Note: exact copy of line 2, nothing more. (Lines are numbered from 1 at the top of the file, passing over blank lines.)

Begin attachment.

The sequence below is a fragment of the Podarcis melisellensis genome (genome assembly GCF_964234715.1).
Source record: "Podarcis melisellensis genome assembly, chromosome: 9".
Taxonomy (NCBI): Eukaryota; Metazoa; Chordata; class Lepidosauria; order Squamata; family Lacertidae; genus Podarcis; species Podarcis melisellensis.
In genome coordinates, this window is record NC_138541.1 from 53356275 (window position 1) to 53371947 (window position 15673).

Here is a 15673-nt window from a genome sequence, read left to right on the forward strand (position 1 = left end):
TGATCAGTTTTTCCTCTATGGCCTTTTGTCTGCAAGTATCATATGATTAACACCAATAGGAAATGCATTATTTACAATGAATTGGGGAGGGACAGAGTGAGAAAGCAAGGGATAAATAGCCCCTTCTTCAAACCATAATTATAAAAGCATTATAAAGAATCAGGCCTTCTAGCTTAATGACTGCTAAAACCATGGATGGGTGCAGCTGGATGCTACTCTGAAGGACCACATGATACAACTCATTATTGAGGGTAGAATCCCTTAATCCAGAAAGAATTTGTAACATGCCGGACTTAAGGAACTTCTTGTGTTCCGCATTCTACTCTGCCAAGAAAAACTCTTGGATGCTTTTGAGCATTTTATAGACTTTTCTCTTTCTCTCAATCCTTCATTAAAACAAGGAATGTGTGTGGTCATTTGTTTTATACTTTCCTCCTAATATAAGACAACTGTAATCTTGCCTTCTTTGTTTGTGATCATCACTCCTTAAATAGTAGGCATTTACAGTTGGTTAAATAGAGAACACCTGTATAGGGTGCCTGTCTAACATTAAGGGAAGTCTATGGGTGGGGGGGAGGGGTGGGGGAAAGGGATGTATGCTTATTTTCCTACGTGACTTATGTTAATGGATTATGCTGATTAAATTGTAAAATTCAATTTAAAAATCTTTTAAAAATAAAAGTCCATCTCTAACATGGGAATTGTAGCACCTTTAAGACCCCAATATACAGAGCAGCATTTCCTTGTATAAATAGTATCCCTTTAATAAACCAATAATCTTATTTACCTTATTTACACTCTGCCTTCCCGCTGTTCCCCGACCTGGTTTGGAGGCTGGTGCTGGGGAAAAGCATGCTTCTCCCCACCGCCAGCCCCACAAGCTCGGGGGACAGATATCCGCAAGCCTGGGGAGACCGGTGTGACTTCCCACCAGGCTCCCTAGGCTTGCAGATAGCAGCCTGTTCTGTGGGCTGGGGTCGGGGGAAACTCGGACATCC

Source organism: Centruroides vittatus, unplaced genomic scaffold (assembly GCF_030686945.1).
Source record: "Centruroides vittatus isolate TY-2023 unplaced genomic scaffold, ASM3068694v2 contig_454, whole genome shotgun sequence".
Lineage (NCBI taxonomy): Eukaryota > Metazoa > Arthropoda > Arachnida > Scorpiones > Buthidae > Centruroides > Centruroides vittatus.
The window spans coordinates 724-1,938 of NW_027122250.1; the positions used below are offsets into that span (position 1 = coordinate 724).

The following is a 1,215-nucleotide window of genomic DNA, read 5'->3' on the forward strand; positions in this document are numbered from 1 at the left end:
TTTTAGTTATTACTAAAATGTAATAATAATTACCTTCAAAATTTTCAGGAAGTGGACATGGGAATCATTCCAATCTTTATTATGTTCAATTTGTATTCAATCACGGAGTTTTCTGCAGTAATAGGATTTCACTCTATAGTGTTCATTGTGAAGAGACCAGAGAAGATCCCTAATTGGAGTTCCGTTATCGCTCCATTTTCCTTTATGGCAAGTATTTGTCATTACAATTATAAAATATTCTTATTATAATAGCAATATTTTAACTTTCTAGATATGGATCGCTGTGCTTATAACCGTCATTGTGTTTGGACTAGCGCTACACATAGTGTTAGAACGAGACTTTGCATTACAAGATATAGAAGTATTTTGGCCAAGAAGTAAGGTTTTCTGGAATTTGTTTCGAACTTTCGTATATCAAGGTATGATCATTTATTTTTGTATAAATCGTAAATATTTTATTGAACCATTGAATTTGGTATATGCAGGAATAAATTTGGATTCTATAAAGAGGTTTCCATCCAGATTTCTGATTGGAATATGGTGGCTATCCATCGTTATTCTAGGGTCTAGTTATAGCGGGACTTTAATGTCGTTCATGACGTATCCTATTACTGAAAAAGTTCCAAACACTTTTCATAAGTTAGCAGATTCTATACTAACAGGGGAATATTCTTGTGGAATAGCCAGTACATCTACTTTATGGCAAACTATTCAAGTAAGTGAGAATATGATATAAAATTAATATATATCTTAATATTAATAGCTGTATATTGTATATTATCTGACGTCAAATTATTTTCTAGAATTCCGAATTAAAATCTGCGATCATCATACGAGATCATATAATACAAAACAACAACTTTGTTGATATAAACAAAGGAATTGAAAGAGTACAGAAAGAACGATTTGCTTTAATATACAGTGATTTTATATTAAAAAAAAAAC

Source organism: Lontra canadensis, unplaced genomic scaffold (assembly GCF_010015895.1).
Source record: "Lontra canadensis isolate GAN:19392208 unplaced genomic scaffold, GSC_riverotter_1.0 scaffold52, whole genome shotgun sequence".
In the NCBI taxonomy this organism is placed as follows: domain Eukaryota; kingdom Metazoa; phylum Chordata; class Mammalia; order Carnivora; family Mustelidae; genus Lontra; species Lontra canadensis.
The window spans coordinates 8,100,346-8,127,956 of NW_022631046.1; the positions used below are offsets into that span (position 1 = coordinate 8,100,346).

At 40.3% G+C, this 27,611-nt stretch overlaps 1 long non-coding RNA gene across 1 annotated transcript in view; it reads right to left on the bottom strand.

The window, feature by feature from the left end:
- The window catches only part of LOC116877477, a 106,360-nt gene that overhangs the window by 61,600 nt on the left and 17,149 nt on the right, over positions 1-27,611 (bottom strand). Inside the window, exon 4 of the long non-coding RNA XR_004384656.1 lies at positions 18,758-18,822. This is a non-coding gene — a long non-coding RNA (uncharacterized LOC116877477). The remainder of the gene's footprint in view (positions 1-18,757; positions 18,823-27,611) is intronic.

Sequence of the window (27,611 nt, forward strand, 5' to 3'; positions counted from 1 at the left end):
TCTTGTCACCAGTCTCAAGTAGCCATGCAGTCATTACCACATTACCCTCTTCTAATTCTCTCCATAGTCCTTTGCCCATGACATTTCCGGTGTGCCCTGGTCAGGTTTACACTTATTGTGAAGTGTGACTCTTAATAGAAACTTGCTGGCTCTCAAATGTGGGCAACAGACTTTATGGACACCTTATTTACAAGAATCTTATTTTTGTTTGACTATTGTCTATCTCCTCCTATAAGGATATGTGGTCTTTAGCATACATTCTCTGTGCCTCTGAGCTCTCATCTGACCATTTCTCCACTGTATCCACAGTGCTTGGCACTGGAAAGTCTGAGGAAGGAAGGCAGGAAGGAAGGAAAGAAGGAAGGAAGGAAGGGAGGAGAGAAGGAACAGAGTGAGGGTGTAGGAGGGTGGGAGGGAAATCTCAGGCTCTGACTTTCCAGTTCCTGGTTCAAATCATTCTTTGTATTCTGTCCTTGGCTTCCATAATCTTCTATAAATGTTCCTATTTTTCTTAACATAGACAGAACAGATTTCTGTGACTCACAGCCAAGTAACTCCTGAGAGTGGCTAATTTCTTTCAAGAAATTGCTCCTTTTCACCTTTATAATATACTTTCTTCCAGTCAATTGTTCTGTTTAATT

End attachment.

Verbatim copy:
Source record: "Podarcis melisellensis genome assembly, chromosome: 9".